Ben was a much better character and I preferred being in his head.  I really liked the way he dealt with his parents and the issues surrounding their move south.  I also thought he was very sweet when he was with Fi.  However, there weren't all that many scenes in which they actually interacted.  A large part of the book took place before they got together and so chances were he was either dealing with his businesses or was with her brother.  A part of me thinks that Ms. Kauffman relied on the fact that Ben and Fiona grew up together, so she wouldn't have to write all the getting to know you scenes.  These characters hadn't seen each other in years and hadn't stayed in contact after they both left town, making her about 14 at the last time she was around him on an almost daily basis.  Half her life was spent away from him, so you would think that there would be a lot of catching up to do, but we only got one scene of this.  One scene in the entire book!  Apparently, they were talking on the phone a lot throughout the book, but we weren't privy to these conversations.  This made it feel as if the relationship was extremely rushed, so when he started talking about being in love with her and wanting to marry her, it felt too soon.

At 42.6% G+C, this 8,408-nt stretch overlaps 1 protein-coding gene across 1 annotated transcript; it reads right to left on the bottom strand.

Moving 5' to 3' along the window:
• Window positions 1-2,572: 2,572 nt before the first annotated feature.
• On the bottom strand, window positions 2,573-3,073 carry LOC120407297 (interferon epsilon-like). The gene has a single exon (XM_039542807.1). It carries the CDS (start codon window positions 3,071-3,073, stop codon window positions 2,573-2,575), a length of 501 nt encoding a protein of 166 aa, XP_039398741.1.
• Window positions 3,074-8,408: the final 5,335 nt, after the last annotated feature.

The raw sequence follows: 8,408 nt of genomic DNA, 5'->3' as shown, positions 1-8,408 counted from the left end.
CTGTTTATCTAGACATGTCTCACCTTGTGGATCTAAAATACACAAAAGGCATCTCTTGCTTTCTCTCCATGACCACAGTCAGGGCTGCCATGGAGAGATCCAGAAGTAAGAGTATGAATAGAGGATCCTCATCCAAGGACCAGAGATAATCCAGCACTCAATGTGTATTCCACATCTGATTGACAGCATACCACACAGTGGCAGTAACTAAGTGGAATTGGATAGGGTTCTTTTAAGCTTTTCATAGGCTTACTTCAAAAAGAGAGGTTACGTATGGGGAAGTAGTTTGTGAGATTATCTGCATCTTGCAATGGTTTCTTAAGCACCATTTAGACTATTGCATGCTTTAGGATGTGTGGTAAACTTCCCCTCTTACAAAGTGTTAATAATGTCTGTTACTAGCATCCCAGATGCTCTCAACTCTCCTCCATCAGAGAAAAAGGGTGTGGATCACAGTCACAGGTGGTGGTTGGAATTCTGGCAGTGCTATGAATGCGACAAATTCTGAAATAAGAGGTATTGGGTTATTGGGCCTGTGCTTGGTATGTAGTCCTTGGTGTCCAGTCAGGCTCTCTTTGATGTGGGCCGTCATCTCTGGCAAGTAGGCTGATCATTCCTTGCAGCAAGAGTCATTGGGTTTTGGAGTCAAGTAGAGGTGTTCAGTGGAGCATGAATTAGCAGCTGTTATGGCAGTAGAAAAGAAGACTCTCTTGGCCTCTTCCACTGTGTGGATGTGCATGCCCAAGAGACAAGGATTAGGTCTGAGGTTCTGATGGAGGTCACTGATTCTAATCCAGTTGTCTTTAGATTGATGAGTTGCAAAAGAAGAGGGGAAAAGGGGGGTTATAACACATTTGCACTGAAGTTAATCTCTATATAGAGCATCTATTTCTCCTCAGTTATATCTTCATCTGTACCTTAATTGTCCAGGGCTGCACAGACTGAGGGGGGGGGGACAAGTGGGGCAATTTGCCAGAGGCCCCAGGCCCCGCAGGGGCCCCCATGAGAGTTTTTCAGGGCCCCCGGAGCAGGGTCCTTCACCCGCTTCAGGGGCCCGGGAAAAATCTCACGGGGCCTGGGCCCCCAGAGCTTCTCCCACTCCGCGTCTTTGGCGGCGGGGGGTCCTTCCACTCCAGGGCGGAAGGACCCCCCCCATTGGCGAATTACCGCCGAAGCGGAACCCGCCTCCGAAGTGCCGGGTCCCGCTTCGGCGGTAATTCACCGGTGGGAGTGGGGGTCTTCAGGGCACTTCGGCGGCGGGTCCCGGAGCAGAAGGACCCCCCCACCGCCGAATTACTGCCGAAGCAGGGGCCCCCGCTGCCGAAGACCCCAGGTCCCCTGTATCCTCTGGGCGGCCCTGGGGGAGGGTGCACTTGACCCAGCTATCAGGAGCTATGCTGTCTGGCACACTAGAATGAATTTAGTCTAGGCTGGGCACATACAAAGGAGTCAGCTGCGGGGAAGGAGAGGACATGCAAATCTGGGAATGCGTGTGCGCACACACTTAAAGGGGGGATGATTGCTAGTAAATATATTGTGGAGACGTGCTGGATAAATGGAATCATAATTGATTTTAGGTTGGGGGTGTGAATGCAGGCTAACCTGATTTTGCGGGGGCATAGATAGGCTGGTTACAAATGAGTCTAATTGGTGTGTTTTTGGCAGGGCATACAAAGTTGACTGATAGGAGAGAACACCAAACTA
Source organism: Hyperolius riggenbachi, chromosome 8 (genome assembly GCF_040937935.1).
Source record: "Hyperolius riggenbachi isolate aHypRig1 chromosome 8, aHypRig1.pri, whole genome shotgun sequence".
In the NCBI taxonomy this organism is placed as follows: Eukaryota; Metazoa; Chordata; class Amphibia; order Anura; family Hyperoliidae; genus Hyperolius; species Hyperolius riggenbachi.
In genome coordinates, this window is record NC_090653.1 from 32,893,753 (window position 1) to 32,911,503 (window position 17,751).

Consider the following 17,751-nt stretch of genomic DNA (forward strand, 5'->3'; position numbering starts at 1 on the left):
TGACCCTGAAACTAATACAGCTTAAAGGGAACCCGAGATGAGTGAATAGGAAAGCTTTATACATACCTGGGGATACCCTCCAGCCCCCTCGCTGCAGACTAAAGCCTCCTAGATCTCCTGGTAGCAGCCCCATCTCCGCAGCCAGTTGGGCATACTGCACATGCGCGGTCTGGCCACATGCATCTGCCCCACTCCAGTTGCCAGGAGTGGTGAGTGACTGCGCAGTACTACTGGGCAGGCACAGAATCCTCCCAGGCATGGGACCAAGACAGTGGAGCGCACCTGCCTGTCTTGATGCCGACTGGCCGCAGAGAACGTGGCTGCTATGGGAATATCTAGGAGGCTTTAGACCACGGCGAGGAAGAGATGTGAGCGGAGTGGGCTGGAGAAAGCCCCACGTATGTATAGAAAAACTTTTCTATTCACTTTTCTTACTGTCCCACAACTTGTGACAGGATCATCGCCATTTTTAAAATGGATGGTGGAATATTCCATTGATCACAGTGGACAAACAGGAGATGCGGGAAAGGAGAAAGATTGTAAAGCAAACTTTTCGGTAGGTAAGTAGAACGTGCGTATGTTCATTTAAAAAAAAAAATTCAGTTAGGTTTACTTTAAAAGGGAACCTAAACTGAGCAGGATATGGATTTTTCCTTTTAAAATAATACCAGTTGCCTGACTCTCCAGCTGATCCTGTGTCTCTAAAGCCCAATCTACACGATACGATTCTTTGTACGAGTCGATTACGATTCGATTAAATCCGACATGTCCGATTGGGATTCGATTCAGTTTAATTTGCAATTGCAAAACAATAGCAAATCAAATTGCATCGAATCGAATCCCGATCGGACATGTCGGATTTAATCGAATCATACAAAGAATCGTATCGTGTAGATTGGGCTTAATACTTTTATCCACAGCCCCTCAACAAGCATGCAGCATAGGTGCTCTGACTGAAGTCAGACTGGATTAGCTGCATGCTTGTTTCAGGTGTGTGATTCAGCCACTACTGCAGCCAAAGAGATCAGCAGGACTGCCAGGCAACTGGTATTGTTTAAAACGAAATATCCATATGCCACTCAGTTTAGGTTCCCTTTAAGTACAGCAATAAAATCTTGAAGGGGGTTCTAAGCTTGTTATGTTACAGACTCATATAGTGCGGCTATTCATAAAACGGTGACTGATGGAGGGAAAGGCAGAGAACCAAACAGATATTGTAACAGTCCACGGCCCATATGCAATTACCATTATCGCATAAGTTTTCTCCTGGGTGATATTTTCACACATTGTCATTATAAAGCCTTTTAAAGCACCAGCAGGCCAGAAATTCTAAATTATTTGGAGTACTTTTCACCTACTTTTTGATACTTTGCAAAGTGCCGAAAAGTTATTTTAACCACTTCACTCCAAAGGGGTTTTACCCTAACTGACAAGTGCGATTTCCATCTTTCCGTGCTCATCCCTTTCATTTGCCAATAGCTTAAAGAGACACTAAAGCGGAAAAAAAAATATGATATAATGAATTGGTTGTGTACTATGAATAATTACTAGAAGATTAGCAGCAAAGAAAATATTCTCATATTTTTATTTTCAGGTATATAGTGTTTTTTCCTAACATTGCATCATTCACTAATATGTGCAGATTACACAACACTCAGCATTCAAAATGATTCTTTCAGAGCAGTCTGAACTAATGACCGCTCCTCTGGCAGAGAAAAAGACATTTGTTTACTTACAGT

All this probably makes you think that I did not like the book, but that isn't true.  It was a cute read and I liked the relationship between Fiona and her sisters, Hannah and Kerry.  Unfortunately, there wasn't enough of what I did like to counteract the parts that weren't as good.

3 Stars

Snowflake Bay is available for pre-order and will be released on September 29th.


  1. […] books start coming out much earlier than they do for other people.  I already reviewed one Christmas Book and now I’m on my second.  According to the description, this is a re-issue of two complete […]